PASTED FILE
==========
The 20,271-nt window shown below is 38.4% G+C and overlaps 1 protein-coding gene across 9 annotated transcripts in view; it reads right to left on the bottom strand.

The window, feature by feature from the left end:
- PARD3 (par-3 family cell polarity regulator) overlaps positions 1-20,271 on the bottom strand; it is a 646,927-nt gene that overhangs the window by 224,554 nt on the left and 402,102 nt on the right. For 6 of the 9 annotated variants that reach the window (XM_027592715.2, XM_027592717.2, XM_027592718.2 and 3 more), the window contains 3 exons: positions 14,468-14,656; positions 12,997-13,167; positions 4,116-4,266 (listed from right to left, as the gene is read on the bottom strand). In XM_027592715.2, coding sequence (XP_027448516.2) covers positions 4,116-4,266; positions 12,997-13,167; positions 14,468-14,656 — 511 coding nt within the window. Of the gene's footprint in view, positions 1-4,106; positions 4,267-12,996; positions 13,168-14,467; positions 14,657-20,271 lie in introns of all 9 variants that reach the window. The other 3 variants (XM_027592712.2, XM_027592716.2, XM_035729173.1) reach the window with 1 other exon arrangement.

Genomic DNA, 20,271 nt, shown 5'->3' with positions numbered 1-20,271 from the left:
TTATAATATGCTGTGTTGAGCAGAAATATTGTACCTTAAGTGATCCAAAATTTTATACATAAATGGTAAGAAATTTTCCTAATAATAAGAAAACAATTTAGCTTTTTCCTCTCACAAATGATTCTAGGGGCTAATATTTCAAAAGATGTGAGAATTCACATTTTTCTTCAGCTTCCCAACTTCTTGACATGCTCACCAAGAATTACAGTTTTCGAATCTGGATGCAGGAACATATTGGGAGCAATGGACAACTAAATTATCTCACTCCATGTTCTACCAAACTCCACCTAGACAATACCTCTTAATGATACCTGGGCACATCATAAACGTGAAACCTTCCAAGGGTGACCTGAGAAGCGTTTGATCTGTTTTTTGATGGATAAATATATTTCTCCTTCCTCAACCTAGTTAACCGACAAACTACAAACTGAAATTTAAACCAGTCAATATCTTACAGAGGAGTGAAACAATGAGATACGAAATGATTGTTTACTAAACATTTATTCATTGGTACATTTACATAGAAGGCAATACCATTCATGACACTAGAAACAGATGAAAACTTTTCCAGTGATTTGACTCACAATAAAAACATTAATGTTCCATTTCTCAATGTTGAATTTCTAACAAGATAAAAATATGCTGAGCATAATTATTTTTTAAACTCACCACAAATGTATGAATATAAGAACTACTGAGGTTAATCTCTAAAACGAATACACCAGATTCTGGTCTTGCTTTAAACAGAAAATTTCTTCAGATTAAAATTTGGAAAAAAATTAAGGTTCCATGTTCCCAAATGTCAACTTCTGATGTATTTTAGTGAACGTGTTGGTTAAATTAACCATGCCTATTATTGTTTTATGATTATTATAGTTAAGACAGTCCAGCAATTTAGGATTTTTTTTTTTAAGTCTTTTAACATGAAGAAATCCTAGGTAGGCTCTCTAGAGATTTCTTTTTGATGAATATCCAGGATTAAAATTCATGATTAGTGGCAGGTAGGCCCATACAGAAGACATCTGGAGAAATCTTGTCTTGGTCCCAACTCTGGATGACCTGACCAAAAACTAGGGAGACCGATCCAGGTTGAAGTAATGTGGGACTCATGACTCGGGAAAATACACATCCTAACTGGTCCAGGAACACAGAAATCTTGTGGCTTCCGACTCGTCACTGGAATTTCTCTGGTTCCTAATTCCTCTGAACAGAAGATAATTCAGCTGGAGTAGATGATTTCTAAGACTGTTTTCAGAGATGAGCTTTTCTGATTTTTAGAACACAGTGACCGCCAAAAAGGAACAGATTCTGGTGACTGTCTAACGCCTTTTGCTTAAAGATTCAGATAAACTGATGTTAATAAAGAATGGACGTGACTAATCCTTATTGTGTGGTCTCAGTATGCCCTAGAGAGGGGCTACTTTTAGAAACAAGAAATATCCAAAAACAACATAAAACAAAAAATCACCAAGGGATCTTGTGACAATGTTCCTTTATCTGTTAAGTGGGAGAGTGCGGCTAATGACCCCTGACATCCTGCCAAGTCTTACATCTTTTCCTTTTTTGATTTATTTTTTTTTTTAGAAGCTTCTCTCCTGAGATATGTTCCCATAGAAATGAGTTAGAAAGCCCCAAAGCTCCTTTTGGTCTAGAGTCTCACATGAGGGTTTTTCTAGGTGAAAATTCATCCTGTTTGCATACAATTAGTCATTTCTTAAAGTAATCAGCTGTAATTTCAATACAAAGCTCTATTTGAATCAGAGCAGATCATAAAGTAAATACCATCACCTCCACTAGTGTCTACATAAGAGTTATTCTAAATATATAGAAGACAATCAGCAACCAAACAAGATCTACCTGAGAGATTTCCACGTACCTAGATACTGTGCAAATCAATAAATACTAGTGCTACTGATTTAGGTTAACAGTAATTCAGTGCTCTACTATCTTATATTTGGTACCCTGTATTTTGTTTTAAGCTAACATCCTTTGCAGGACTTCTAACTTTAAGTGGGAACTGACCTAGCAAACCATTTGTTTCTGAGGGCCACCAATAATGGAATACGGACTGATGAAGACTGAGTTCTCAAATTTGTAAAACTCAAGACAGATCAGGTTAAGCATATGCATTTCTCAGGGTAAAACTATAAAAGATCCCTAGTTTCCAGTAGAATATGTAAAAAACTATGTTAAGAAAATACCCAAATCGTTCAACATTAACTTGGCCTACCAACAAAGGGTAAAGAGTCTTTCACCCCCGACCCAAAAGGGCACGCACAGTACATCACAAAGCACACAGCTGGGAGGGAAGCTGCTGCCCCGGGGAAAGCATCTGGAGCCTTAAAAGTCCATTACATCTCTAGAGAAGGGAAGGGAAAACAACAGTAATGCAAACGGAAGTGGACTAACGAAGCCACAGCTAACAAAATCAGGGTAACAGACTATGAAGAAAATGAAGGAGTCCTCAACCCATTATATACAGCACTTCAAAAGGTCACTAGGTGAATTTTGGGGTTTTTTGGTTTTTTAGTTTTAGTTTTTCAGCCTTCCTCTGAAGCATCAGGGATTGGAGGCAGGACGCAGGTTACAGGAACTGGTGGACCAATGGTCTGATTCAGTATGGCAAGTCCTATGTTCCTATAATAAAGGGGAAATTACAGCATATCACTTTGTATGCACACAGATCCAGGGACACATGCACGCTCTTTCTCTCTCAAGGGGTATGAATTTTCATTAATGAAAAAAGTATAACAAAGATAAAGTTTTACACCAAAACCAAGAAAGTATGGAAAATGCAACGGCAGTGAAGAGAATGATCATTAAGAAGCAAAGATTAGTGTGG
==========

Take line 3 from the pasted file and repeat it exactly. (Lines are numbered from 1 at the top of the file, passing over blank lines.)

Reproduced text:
- PARD3 (par-3 family cell polarity regulator) overlaps positions 1-20,271 on the bottom strand; it is a 646,927-nt gene that overhangs the window by 224,554 nt on the left and 402,102 nt on the right. For 6 of the 9 annotated variants that reach the window (XM_027592715.2, XM_027592717.2, XM_027592718.2 and 3 more), the window contains 3 exons: positions 14,468-14,656; positions 12,997-13,167; positions 4,116-4,266 (listed from right to left, as the gene is read on the bottom strand). In XM_027592715.2, coding sequence (XP_027448516.2) covers positions 4,116-4,266; positions 12,997-13,167; positions 14,468-14,656 — 511 coding nt within the window. Of the gene's footprint in view, positions 1-4,106; positions 4,267-12,996; positions 13,168-14,467; positions 14,657-20,271 lie in introns of all 9 variants that reach the window. The other 3 variants (XM_027592712.2, XM_027592716.2, XM_035729173.1) reach the window with 1 other exon arrangement.